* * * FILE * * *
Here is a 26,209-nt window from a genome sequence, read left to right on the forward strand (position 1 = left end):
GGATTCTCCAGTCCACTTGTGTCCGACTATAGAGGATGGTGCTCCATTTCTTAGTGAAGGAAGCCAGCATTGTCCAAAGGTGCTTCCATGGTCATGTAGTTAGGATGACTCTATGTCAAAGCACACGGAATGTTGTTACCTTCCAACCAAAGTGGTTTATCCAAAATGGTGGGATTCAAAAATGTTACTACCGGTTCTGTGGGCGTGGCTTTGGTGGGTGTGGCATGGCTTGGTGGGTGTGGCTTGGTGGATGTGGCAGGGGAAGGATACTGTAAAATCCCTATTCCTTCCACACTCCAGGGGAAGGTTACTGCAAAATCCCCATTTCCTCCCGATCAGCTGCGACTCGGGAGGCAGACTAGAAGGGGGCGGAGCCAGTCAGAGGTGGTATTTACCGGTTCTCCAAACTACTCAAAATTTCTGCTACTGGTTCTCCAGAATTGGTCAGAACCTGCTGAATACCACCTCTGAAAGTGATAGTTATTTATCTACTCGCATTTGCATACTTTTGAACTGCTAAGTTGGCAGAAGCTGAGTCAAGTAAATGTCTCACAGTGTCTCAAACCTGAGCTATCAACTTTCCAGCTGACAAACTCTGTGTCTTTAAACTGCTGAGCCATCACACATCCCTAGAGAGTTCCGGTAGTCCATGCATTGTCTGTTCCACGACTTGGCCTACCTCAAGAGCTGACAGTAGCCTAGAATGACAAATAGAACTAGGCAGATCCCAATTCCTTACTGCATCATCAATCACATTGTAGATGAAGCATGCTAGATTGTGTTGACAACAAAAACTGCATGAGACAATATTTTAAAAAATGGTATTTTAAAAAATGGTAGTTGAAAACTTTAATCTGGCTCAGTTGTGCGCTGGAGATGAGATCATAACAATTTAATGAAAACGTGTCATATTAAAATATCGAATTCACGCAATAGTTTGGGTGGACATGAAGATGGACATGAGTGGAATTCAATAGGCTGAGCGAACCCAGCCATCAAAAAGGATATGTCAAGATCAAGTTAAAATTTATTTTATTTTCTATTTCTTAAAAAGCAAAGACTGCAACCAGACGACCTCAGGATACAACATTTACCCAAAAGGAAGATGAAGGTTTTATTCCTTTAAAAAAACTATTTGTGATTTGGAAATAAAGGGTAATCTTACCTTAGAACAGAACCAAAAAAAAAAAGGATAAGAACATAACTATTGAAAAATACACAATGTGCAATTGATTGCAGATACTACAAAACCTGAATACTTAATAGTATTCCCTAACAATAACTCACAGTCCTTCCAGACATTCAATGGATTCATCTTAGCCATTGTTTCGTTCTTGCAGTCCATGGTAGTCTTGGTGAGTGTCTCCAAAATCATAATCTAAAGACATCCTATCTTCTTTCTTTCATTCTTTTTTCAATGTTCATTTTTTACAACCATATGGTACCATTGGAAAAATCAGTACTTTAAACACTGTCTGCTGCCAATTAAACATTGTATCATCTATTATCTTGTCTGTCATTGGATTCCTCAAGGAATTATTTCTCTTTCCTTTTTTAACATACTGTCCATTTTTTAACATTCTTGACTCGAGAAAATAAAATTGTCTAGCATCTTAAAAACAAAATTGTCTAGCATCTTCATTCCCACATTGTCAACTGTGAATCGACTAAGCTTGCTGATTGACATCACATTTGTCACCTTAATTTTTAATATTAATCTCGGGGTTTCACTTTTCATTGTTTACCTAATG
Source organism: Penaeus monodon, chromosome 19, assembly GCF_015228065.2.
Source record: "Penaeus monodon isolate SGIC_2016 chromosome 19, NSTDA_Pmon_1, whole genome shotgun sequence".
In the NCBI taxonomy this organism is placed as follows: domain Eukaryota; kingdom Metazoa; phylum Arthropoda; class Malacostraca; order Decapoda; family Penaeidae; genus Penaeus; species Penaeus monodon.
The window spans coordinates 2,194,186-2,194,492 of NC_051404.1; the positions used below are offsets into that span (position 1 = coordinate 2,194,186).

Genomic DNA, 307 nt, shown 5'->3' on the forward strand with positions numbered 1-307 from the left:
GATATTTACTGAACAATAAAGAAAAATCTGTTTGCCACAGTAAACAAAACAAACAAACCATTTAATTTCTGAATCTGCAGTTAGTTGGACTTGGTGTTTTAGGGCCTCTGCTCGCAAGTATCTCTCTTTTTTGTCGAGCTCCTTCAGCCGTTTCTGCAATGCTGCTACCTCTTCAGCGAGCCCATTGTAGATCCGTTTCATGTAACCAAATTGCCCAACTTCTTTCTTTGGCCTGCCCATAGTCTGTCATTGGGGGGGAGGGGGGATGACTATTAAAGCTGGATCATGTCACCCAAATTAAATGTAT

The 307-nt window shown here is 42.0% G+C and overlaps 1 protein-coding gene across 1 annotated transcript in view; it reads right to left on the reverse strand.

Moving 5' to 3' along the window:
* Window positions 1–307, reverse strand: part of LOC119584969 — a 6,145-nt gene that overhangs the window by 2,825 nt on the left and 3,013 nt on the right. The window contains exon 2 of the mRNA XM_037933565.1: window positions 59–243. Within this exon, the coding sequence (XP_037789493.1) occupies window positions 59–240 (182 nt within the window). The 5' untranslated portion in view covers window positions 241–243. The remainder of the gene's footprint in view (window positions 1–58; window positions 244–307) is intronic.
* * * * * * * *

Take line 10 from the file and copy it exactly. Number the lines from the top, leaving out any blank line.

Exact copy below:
Moving 5' to 3' along the window: